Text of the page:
In 1947, at the time of the partition of India, six armoured regiments were given to Pakistan and twelve to India. By 1965 both nations had equal numbers, with seventeen armoured regiments each. However, the then Prime Minister Jawaharlal Nehru’s policy of non-alignment led to America wooing Pakistan which was only too happy to receive both financial and military aid from them.
The result was that the Pakistan Army gained technical superiority while the Indian Army continued to function mostly with World War II vintage weapons and equipment. The difference was apparent in the armoured regiments too. Only four regiments of the Indian Army had Centurions, while most others had Sherman tanks which were no match for the American Pattons and Chaffees.
Pakistan also had much better aircraft and state-of-the- art M47 and M48 guns. They had airburst fuses which did not rupture on impact but exploded 45 metres above the ground, causing greater damage. But what the Indian soldiers lacked in terms of equipment, they made up for in sheer grit, turning the tables on Pakistan.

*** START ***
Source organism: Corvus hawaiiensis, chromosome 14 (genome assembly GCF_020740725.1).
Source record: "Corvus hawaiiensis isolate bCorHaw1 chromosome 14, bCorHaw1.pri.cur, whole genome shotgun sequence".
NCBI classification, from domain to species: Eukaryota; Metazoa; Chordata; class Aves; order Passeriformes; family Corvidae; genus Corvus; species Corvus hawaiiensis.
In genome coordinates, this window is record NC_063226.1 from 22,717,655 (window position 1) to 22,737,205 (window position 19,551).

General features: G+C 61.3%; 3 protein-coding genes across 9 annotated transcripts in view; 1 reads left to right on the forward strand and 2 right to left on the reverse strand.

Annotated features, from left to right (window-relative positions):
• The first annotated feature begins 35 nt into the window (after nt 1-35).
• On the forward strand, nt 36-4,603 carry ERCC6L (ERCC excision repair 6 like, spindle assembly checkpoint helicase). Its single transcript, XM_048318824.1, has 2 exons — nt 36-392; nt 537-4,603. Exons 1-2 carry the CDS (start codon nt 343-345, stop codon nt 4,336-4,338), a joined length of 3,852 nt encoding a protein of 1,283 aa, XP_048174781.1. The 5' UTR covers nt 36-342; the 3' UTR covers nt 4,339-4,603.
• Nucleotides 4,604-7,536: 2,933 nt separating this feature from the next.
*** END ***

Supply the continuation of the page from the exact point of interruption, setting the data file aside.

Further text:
The Battle of Phillora illustrates this perfectly. One of the fiercest tank battles of the 1965 war, it was the first major engagement between the two warring nations in the Sialkot sector and coincided with the Battle of Asal Uttar, where the Pakistan armoured regiments suffered heavily.The battle started on 8 September, when Indian troops crossed the border and launched a massive attack in the Phillora sector.
They faced stiff opposition from Pakistan’s 6th Armoured Division.
The Pakistanis also made air attacks but these inflicted little damage on the tank columns, though the lorry and Infantry columns suffered.
After one day of intense fighting, the beaten Pakistani troops made a tactical retreat towards Chawinda, where the last battle was fought before ceasefire was declared. In the Battle of Phillora, 1st Armoured Division destroyed fifty-one enemy tanks-of which 4 Horse destroyed twenty-seven-but in the process, it lost six tanks, with damages to nine more.
September 1965, Army Base Hospital, Delhi
The war of 1965 is over. A Sikh soldier is lying on his hospital bed, almost completely covered in blood. He is so severely burned that his wounds cannot be bandaged. He is waiting for Prime Minister Lal Bahadur Shastri to come up to him. The Prime Minister is walking from bed to bed, visibly anguished by the suffering of the brave soldiers-amputees, landmine victims, and those injured in shelling and bayonet attacks. When he reaches the Sikh officer, he pats his he pats his head affectionately and sees tears in his eyes. ‘Major, you belong to one of the finest armies in the world. This doesn’t behove you,’ the Prime Minister tells him. The Major, who can barely speak because of the intense pain he is in, replies, ‘Sir, I’m not pained because of any injury. I’m anguished that a soldier is not being able to salute his Prime Minister.’ A deeply touched Lal Bahadur Shastri goes on to quote the officer’s reply many times in public gatherings.